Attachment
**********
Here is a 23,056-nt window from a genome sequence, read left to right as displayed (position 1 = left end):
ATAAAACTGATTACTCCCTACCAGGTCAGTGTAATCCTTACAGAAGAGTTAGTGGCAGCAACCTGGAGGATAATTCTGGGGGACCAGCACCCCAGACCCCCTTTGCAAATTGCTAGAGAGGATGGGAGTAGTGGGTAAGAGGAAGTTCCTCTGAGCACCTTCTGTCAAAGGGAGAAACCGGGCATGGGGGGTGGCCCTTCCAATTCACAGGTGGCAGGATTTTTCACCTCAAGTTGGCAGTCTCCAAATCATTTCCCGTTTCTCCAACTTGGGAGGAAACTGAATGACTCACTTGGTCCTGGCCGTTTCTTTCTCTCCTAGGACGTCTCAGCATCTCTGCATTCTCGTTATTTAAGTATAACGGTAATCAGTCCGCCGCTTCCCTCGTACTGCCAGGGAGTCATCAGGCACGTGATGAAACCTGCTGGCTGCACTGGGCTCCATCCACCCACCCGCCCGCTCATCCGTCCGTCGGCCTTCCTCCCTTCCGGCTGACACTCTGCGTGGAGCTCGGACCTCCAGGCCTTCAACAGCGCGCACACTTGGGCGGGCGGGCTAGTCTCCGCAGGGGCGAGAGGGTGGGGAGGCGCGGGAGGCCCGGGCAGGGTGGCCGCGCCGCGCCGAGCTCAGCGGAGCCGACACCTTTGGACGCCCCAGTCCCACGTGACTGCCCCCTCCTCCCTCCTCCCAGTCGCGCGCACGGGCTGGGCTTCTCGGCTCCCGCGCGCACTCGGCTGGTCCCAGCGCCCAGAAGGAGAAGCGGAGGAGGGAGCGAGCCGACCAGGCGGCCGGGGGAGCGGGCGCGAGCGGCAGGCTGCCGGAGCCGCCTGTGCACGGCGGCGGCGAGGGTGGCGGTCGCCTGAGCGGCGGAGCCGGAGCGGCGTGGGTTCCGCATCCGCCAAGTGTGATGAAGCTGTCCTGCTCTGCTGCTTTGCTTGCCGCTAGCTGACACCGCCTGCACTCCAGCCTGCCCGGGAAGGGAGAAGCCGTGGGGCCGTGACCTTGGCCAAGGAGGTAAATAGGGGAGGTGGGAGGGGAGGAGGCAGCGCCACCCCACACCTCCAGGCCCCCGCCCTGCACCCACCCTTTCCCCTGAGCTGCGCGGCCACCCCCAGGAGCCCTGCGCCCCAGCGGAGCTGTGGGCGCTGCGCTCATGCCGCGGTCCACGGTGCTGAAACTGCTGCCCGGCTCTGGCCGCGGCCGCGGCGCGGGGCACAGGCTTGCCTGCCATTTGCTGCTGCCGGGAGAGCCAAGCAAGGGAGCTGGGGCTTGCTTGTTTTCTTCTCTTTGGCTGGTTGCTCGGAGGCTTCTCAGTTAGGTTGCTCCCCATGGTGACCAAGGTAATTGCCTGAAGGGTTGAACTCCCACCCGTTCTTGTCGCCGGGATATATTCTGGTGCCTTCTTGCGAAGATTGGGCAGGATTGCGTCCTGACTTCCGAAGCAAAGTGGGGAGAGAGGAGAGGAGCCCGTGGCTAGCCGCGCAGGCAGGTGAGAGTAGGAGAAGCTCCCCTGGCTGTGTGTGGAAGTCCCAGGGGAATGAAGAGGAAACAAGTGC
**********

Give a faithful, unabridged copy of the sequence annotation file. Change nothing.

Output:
Here is a 23,056-nt window from a genome sequence, read left to right as displayed (position 1 = left end):
ATAAAACTGATTACTCCCTACCAGGTCAGTGTAATCCTTACAGAAGAGTTAGTGGCAGCAACCTGGAGGATAATTCTGGGGGACCAGCACCCCAGACCCCCTTTGCAAATTGCTAGAGAGGATGGGAGTAGTGGGTAAGAGGAAGTTCCTCTGAGCACCTTCTGTCAAAGGGAGAAACCGGGCATGGGGGGTGGCCCTTCCAATTCACAGGTGGCAGGATTTTTCACCTCAAGTTGGCAGTCTCCAAATCATTTCCCGTTTCTCCAACTTGGGAGGAAACTGAATGACTCACTTGGTCCTGGCCGTTTCTTTCTCTCCTAGGACGTCTCAGCATCTCTGCATTCTCGTTATTTAAGTATAACGGTAATCAGTCCGCCGCTTCCCTCGTACTGCCAGGGAGTCATCAGGCACGTGATGAAACCTGCTGGCTGCACTGGGCTCCATCCACCCACCCGCCCGCTCATCCGTCCGTCGGCCTTCCTCCCTTCCGGCTGACACTCTGCGTGGAGCTCGGACCTCCAGGCCTTCAACAGCGCGCACACTTGGGCGGGCGGGCTAGTCTCCGCAGGGGCGAGAGGGTGGGGAGGCGCGGGAGGCCCGGGCAGGGTGGCCGCGCCGCGCCGAGCTCAGCGGAGCCGACACCTTTGGACGCCCCAGTCCCACGTGACTGCCCCCTCCTCCCTCCTCCCAGTCGCGCGCACGGGCTGGGCTTCTCGGCTCCCGCGCGCACTCGGCTGGTCCCAGCGCCCAGAAGGAGAAGCGGAGGAGGGAGCGAGCCGACCAGGCGGCCGGGGGAGCGGGCGCGAGCGGCAGGCTGCCGGAGCCGCCTGTGCACGGCGGCGGCGAGGGTGGCGGTCGCCTGAGCGGCGGAGCCGGAGCGGCGTGGGTTCCGCATCCGCCAAGTGTGATGAAGCTGTCCTGCTCTGCTGCTTTGCTTGCCGCTAGCTGACACCGCCTGCACTCCAGCCTGCCCGGGAAGGGAGAAGCCGTGGGGCCGTGACCTTGGCCAAGGAGGTAAATAGGGGAGGTGGGAGGGGAGGAGGCAGCGCCACCCCACACCTCCAGGCCCCCGCCCTGCACCCACCCTTTCCCCTGAGCTGCGCGGCCACCCCCAGGAGCCCTGCGCCCCAGCGGAGCTGTGGGCGCTGCGCTCATGCCGCGGTCCACGGTGCTGAAACTGCTGCCCGGCTCTGGCCGCGGCCGCGGCGCGGGGCACAGGCTTGCCTGCCATTTGCTGCTGCCGGGAGAGCCAAGCAAGGGAGCTGGGGCTTGCTTGTTTTCTTCTCTTTGGCTGGTTGCTCGGAGGCTTCTCAGTTAGGTTGCTCCCCATGGTGACCAAGGTAATTGCCTGAAGGGTTGAACTCCCACCCGTTCTTGTCGCCGGGATATATTCTGGTGCCTTCTTGCGAAGATTGGGCAGGATTGCGTCCTGACTTCCGAAGCAAAGTGGGGAGAGAGGAGAGGAGCCCGTGGCTAGCCGCGCAGGCAGGTGAGAGTAGGAGAAGCTCCCCTGGCTGTGTGTGGAAGTCCCAGGGGAATGAAGAGGAAACAAGTGC